SSA Boston Region, at the hearing, amended its answer to admit that the information requested by AFGE Local 1164, does not constitute guidance, advise, counsel, training for management officials and supervisors relating to collective bargaining; that disclosure of the requested information is not prohibited by law; that the requested information is normally maintained; and that the requested information is reasonably available.

The only defense raised by SSA Boston Region is whether the requested information is necessary for a full and proper discussion, understanding and negotiation of subjects within the scope of collective bargaining.

B. The Particularized Need For the Information

The facts in this case are not in dispute. On two occasions the AFGE Local 1164 requested information regarding the allocation, methodology, and usage of overtour hours for the Respondent's Boston Region. As the Union explained to the SSA Boston Region, the information was needed to determine if overtour hours were distributed and made available to part-time employees in a fair and equitable manner, as required by Article 3 of the NA.

AFGE Local 1164 further explained to SSA Boston Region that the Union had received numerous complaints from part-time employees regarding the availability of overtour, and the data provided pursuant to the information request would determine whether a Union or individual grievance is appropriate. Finally, the AFGE Local 1164 provided SSA Boston Region with a citation to the recent arbitrator's award which specifically interpreted Article 3 consistently with the Union's interpretation.

The facts of this case establish that the AFGE Local 1164 met the particularized need standard as required under Internal Revenue Service, Washington, D.C. and Internal Revenue Service, Kansas City Service Center, Kansas City,Missouri, 50 FLRA 661 (1995) (IRS, Kansas City). The Union articulated, with specificity, why it needed the information, including the uses to which the information would be put and the connection between those uses and the Union's representational responsibilities under the Statute. Id. at 669.

Specifically, the AFGE Local 1164 requested information regarding the allocation, methodology, and usage of overtour hours throughout the Boston Region. Written communications establish that SSA Boston Region understood why the AFGE Local 1164 wanted the overtour information. SSA Boston Region understood that SSA Local 1164 wanted to verify that distribution and availability of overtour hours was being handled fairly and equitably, as provided for under Article 3 of the NA. AFGE Local 1164 stated: "Several people have raised questions about this matter. In some parts of the region, part timers seem to have unlimited access to this resource. Others have none." AFGE Local 1164 stated its intention of possibly filing grievances on behalf of impacted employees regarding a violation of Article 3 of the NA, should the information, once provided, reveal such violations of Article 3 with respect to the availability and allocation of overtour. In this regard AFGE Local 1164 provided the case citation to the recent arbitrator's decision which interpreted Article 3 of the NA after the SSA Boston Region attempted to deny the information based on the merits of any underlying grievance, even though AFGE Local 1164 was, arguably, under no obligation to provide such citation.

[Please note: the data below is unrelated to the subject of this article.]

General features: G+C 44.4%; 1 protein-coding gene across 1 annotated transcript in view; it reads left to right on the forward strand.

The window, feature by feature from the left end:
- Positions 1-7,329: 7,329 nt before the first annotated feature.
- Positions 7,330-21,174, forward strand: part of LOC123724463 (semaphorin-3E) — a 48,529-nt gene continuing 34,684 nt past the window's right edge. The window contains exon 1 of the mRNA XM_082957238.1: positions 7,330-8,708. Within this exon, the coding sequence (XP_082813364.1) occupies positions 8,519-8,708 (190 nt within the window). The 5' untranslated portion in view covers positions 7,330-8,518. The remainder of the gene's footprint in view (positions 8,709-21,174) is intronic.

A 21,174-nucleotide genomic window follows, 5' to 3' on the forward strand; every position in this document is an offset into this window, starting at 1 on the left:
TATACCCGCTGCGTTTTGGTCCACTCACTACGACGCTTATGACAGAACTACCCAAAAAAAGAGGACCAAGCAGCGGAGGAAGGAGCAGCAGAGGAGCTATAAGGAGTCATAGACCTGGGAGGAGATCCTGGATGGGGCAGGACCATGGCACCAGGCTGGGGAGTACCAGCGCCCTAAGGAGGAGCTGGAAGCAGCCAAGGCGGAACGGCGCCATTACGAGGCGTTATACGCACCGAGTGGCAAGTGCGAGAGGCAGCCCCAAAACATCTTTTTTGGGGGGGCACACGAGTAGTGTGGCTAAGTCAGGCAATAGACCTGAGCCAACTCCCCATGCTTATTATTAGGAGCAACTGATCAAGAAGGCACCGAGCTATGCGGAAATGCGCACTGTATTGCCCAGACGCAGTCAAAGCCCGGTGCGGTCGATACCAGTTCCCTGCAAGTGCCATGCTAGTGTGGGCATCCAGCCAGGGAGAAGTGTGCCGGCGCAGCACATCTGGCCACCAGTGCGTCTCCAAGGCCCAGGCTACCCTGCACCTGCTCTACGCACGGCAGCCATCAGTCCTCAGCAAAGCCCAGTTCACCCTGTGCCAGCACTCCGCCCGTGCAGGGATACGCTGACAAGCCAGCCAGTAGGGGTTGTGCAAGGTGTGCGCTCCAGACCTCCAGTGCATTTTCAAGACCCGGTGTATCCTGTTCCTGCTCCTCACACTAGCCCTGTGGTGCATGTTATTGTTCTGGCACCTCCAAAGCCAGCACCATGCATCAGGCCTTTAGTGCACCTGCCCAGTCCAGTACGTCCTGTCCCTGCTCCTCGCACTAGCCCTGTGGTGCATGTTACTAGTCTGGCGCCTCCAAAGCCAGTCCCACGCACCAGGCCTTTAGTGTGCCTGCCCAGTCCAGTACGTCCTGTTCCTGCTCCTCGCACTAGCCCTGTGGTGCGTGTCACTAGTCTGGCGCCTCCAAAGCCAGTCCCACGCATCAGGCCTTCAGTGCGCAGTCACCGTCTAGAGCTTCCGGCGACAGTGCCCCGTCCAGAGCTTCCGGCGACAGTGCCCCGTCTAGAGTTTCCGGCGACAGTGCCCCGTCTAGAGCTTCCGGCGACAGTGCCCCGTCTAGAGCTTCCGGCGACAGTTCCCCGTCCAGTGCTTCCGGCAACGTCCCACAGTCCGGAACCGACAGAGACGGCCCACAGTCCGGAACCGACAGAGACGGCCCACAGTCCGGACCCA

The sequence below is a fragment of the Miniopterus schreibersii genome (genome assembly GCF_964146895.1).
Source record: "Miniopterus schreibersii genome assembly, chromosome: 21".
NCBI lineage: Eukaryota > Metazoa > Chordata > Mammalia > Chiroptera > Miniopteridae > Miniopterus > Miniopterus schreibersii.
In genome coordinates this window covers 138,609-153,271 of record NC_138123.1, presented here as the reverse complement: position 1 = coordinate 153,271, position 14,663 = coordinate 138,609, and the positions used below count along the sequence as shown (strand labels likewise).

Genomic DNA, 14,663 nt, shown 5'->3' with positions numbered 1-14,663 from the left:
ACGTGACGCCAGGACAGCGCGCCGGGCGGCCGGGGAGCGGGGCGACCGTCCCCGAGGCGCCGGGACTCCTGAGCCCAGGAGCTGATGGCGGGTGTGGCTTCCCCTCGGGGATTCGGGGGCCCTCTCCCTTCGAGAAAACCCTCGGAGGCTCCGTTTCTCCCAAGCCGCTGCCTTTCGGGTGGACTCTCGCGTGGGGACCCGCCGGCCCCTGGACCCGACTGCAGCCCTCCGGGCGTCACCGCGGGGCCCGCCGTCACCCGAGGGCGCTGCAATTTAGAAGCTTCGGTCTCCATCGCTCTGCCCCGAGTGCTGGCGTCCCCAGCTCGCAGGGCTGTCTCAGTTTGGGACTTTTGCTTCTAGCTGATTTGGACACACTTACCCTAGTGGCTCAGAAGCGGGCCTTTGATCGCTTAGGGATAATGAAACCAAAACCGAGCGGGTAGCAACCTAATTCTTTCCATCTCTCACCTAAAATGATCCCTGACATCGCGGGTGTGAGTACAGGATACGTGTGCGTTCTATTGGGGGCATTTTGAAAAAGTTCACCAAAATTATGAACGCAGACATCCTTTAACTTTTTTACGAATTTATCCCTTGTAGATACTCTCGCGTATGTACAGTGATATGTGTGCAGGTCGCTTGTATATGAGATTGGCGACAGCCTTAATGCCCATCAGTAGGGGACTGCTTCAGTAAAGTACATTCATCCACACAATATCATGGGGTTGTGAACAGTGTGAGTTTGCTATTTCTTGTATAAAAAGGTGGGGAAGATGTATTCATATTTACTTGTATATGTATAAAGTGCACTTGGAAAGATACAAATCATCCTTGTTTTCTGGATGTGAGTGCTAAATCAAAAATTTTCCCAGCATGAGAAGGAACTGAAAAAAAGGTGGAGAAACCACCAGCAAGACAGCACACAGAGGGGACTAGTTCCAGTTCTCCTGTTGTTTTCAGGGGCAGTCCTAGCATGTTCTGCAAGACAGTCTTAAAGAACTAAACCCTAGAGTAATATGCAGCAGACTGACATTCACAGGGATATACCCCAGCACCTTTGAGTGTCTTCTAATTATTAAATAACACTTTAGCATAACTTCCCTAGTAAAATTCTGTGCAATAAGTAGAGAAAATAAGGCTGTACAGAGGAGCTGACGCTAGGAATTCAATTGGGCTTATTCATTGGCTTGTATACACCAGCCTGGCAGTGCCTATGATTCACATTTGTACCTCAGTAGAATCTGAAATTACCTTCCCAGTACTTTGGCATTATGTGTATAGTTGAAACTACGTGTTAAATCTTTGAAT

Article 3 of the NA contains broad provisions concerning fairness and equitable treatment of all employees regarding all aspects of personnel management. Overtour, inasmuch as it is analogous to overtime or administrative leave, is an aspect of personnel management. The Authority has long held that an Agency has an obligation to provide information normally maintained by it which concerns overtime and compensatory time, for use by the union in the investigation of employee concerns regarding pay matters. Army and Air Force Exchange Service (AAFES), Lowry Air Force Base Exchange, Ft. Carson, Colorado, 13 FLRA 392, 399 (1983) (AAFES). Overtour seems to fall within this holding.

Insofar as overtour is not specifically addressed elsewhere in the contract, it reasonably could be concluded that it falls within the purview Article 3. An arguable violation of Article 3 is grievable under the terms of the contract itself; therefore, AFGE Local 1164 met the particularized need standard because it "has a grievable complaint covering the information."Department of the Air Force, Scott Air Force Base, Illinois v. FLRA, 104 F.3d 1396, 1400 (D.C. Cir. 1997) (quoting NLRB v. FLRA, 952 F.2d 523, 532-33 (D.C. Cir. 1992)).

To establish particularized need, a union must respond to an agency's request for clarification and provide additional explanation as to why it needed the requested information. Department of the Air Force, Washington, D.C., 52 FLRA 1000, 1007-08 (1997). The August 4, 1998, response by Sullivan requested clarification, which Krall provided in his September 14, 1998, follow-up request.